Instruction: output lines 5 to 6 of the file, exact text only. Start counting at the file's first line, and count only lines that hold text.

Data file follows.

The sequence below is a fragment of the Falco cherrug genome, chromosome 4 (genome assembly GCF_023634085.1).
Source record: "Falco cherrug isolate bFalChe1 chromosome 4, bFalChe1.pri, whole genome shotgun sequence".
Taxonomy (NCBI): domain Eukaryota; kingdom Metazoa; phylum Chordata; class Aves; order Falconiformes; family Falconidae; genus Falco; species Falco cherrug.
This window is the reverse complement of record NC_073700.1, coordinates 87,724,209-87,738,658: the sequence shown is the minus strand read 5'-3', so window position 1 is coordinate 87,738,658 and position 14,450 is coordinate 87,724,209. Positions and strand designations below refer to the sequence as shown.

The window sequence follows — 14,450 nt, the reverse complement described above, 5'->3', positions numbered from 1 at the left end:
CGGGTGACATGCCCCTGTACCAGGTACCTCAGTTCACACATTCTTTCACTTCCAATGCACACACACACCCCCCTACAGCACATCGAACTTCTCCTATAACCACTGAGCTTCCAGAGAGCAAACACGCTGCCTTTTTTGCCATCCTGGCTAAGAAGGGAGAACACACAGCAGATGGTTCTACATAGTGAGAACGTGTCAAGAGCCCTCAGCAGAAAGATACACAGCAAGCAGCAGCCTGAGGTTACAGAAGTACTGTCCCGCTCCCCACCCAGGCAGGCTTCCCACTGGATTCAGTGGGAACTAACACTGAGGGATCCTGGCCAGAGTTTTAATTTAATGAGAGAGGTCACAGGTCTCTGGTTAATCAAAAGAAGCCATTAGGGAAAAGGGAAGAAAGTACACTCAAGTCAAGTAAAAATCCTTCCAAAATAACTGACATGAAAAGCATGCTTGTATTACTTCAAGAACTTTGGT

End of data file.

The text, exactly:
The window sequence follows — 14,450 nt, the reverse complement described above, 5'->3', positions numbered from 1 at the left end:
CGGGTGACATGCCCCTGTACCAGGTACCTCAGTTCACACATTCTTTCACTTCCAATGCACACACACACCCCCCTACAGCACATCGAACTTCTCCTATAACCACTGAGCTTCCAGAGAGCAAACACGCTGCCTTTTTTGCCATCCTGGCTAAGAAGGGAGAACACACAGCAGATGGTTCTACATAGTGAGAACGTGTCAAGAGCCCTCAGCAGAAAGATACACAGCAAGCAGCAGCCTGAGGTTACAGAAGTACTGTCCCGCTCCCCACCCAGGCAGGCTTCCCACTGGATTCAGTGGGAACTAACACTGAGGGATCCTGGCCAGAGTTTTAATTTAATGAGAGAGGTCACAGGTCTCTGGTTAATCAAAAGAAGCCATTAGGGAAAAGGGAAGAAAGTACACTCAAGTCAAGTAAAAATCCTTCCAAAATAACTGACATGAAAAGCATGCTTGTATTACTTCAAGAACTTTGGT